Very few in the plant juice dairy substitute industry want to go without mentioning milk but they are in a legal and logical pickle; they simultaneously contend that no one is deceived into thinking their products are milk while also claiming it is absolutely essential to their business that they be able to use the word milk in their marketing.

Having never watched any of them milk an almond or a soybean or a kernel of rice, I can't say how close their process is to actual milking but I am skeptical. However, dairy farming also has its own problems with honesty, as a lawsuit against Tillamook hopes to show. An Animal Legal Defense Fund lawsuit in Oregon says they are being deceptive, perhaps like the plant juice trade groups and companies they represent. 

Well, they aren't, at least not to that degree. If they were they would sell real milk properly named Vegan Milk or Almond Flavo-Milk, even though it was neither. 

Just because no one really believes this handful of cows generates $800 million in sales doesn't mean you can say it.

What got the lawsuit going was Tillamook ads claiming they are "taking on the flawed industrialized food system​" even though they are, the lawsuit claims, the "embodiment of industrialized dairy."​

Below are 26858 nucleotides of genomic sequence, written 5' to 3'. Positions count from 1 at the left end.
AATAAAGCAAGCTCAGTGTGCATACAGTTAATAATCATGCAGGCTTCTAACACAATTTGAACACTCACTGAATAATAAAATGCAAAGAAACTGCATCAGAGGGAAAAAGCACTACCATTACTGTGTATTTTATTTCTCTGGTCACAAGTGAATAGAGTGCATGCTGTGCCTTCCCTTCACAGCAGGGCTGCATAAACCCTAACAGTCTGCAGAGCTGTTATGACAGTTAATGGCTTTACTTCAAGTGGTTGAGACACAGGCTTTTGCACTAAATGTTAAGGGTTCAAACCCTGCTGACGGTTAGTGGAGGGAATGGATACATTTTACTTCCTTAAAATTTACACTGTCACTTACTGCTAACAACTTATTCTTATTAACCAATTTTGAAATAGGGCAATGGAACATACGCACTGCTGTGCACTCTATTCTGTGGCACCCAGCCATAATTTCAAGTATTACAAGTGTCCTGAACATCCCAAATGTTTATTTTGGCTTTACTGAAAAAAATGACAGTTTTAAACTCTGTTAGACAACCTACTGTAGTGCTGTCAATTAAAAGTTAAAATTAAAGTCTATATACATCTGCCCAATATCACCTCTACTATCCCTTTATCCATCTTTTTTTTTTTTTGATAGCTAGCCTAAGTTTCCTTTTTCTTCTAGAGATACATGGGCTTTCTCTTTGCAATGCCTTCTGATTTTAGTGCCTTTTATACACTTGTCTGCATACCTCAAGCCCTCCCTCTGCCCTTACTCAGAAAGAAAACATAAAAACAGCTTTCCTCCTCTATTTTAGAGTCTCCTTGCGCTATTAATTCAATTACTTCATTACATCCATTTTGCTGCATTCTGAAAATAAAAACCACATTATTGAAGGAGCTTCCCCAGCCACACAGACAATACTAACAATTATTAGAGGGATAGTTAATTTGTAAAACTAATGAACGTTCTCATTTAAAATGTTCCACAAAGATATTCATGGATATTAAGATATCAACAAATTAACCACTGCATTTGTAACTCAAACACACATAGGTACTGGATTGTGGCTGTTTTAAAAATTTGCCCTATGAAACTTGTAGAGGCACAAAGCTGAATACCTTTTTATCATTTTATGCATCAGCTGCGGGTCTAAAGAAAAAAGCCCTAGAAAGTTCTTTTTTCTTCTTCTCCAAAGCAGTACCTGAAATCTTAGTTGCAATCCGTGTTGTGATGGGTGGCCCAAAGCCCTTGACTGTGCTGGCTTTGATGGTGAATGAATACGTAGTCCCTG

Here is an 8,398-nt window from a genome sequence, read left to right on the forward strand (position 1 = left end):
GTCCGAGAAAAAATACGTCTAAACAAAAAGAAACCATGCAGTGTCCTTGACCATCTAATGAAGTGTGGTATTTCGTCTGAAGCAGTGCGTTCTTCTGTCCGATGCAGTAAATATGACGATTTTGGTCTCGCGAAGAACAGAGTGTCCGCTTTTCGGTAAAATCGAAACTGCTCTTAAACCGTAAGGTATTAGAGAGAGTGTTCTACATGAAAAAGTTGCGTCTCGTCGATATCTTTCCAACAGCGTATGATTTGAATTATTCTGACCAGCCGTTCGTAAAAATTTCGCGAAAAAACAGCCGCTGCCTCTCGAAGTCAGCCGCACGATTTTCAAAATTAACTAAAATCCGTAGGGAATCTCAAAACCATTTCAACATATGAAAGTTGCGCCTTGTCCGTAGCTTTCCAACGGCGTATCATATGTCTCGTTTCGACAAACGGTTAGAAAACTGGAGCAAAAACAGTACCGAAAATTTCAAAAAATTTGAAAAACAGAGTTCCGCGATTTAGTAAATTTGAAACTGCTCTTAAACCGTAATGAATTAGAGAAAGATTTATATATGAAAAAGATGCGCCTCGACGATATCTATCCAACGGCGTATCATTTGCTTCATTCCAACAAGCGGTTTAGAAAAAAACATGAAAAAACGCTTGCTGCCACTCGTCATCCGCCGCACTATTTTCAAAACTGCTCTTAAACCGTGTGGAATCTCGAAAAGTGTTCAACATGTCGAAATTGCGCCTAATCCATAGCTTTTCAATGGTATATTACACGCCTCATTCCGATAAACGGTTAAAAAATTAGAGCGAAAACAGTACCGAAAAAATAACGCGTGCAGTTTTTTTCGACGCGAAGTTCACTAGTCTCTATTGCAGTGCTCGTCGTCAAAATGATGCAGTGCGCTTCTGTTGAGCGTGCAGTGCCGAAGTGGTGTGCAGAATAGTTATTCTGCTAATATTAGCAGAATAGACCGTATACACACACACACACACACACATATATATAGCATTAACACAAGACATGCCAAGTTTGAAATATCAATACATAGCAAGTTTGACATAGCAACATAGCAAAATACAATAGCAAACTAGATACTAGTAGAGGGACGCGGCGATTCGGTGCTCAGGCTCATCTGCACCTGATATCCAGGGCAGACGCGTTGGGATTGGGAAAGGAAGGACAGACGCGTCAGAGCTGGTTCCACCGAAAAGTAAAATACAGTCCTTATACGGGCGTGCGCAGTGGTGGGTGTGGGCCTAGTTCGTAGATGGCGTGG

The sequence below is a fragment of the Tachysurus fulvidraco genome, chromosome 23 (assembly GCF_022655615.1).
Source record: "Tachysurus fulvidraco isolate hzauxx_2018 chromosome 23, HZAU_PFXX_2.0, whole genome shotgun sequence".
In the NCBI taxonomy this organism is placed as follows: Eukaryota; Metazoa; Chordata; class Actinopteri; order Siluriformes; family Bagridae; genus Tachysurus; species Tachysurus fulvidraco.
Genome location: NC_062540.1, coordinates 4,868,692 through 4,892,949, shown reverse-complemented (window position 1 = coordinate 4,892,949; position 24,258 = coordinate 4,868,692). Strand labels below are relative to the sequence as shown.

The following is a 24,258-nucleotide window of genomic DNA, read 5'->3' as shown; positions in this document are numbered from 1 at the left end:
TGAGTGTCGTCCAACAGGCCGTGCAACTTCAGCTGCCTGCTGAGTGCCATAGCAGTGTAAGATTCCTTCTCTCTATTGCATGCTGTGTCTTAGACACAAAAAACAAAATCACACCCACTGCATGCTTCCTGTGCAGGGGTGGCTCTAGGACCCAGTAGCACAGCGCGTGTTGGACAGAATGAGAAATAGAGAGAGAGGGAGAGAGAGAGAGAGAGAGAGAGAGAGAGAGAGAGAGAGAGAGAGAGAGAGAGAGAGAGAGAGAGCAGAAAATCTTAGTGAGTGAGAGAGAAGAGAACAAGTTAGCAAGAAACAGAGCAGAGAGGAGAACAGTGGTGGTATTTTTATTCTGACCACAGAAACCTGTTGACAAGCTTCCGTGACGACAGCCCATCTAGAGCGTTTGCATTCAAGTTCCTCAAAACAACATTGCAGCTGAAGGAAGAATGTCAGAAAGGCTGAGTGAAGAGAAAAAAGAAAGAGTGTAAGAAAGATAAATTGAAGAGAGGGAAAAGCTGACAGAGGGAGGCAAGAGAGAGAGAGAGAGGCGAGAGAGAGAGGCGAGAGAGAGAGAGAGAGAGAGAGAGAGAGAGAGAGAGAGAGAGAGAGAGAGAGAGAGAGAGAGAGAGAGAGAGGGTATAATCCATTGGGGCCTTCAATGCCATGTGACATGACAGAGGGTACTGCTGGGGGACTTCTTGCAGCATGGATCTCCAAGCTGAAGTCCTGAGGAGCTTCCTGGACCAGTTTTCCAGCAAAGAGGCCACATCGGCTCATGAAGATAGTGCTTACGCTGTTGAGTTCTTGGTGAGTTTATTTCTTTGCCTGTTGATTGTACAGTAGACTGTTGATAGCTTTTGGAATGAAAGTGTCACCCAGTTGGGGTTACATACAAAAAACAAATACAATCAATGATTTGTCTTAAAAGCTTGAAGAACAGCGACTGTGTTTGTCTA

One farm alone that they source from has 32,000 cows and the vegan activists behind the lawsuit are exploiting that giant organization to state they are "industrialized food", whatever that means. It's all just nonsense marketing. Only 0.4% of farms pay estate taxes and over 95 percent of all farms in the U.S. are family run. Half of those farms make less than $10,000 a year in revenue, so they are basically paying for the taxes on their land. Where are these omnipresent industrialized farms Tillamook says they oppose? They may be getting poisoned by their own deceptive venom.

Will lawyers for dairy be able to simultaneously argue that their First Amendment right to market is sacrosanct while plant juice companies do not have that same right?

They will try. Pleading The Alternative is part of British Common Law, and the story goes it involved a cow. A farmer was accused of stealing a cow and the simultaneous argument was he never took the cow, he gave the cow back, and the cow was his anyway.

Like with Velveeta not being able to call itself cheese, if alternative companies break open FDA and FTC law on this, the vegans won't have a hoof to stand on. It will be open season on the American public by marketing groups.